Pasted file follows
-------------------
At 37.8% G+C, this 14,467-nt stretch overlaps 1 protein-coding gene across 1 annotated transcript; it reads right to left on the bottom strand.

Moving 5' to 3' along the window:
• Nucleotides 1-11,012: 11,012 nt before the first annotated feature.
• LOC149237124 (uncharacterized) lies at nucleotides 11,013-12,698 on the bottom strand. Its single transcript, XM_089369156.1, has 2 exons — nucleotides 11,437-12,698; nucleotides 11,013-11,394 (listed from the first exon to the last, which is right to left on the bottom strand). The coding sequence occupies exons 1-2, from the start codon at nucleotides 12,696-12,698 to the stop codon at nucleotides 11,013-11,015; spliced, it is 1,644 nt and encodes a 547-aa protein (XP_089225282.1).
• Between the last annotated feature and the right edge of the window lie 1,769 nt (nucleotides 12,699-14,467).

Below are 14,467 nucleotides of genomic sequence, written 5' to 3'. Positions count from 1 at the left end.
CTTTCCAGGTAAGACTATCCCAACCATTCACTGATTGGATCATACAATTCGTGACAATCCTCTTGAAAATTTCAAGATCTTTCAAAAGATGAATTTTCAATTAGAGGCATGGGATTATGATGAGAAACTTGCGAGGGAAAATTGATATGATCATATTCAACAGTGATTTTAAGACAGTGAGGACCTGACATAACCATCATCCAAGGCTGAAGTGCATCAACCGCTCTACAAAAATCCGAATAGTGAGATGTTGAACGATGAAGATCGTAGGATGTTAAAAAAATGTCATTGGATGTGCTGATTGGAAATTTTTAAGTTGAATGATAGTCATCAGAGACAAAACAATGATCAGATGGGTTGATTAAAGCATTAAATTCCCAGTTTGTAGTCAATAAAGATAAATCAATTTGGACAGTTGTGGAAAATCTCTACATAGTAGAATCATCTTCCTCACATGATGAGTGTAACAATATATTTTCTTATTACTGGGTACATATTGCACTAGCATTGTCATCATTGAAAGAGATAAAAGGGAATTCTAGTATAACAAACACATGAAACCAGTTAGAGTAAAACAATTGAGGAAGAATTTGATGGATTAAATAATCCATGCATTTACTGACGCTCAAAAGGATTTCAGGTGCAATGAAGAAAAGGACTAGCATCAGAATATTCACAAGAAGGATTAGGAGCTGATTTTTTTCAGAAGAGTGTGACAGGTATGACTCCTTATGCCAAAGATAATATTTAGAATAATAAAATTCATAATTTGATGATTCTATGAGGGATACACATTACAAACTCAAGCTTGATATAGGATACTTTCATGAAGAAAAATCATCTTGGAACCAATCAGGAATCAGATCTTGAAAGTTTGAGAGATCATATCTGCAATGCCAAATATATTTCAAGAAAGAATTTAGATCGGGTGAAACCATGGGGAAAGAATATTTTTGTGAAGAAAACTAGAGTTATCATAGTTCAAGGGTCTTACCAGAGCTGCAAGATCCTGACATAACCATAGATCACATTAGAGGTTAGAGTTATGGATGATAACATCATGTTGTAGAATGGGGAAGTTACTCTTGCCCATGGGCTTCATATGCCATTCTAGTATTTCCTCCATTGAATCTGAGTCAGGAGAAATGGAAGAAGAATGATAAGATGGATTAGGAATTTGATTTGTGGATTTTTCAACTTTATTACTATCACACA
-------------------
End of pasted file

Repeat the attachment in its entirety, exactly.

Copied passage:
At 37.8% G+C, this 14,467-nt stretch overlaps 1 protein-coding gene across 1 annotated transcript; it reads right to left on the bottom strand.

Moving 5' to 3' along the window:
• Nucleotides 1-11,012: 11,012 nt before the first annotated feature.
• LOC149237124 (uncharacterized) lies at nucleotides 11,013-12,698 on the bottom strand. Its single transcript, XM_089369156.1, has 2 exons — nucleotides 11,437-12,698; nucleotides 11,013-11,394 (listed from the first exon to the last, which is right to left on the bottom strand). The coding sequence occupies exons 1-2, from the start codon at nucleotides 12,696-12,698 to the stop codon at nucleotides 11,013-11,015; spliced, it is 1,644 nt and encodes a 547-aa protein (XP_089225282.1).
• Between the last annotated feature and the right edge of the window lie 1,769 nt (nucleotides 12,699-14,467).

Below are 14,467 nucleotides of genomic sequence, written 5' to 3'. Positions count from 1 at the left end.
CTTTCCAGGTAAGACTATCCCAACCATTCACTGATTGGATCATACAATTCGTGACAATCCTCTTGAAAATTTCAAGATCTTTCAAAAGATGAATTTTCAATTAGAGGCATGGGATTATGATGAGAAACTTGCGAGGGAAAATTGATATGATCATATTCAACAGTGATTTTAAGACAGTGAGGACCTGACATAACCATCATCCAAGGCTGAAGTGCATCAACCGCTCTACAAAAATCCGAATAGTGAGATGTTGAACGATGAAGATCGTAGGATGTTAAAAAAATGTCATTGGATGTGCTGATTGGAAATTTTTAAGTTGAATGATAGTCATCAGAGACAAAACAATGATCAGATGGGTTGATTAAAGCATTAAATTCCCAGTTTGTAGTCAATAAAGATAAATCAATTTGGACAGTTGTGGAAAATCTCTACATAGTAGAATCATCTTCCTCACATGATGAGTGTAACAATATATTTTCTTATTACTGGGTACATATTGCACTAGCATTGTCATCATTGAAAGAGATAAAAGGGAATTCTAGTATAACAAACACATGAAACCAGTTAGAGTAAAACAATTGAGGAAGAATTTGATGGATTAAATAATCCATGCATTTACTGACGCTCAAAAGGATTTCAGGTGCAATGAAGAAAAGGACTAGCATCAGAATATTCACAAGAAGGATTAGGAGCTGATTTTTTTCAGAAGAGTGTGACAGGTATGACTCCTTATGCCAAAGATAATATTTAGAATAATAAAATTCATAATTTGATGATTCTATGAGGGATACACATTACAAACTCAAGCTTGATATAGGATACTTTCATGAAGAAAAATCATCTTGGAACCAATCAGGAATCAGATCTTGAAAGTTTGAGAGATCATATCTGCAATGCCAAATATATTTCAAGAAAGAATTTAGATCGGGTGAAACCATGGGGAAAGAATATTTTTGTGAAGAAAACTAGAGTTATCATAGTTCAAGGGTCTTACCAGAGCTGCAAGATCCTGACATAACCATAGATCACATTAGAGGTTAGAGTTATGGATGATAACATCATGTTGTAGAATGGGGAAGTTACTCTTGCCCATGGGCTTCATATGCCATTCTAGTATTTCCTCCATTGAATCTGAGTCAGGAGAAATGGAAGAAGAATGATAAGATGGATTAGGAATTTGATTTGTGGATTTTTCAACTTTATTACTATCACACA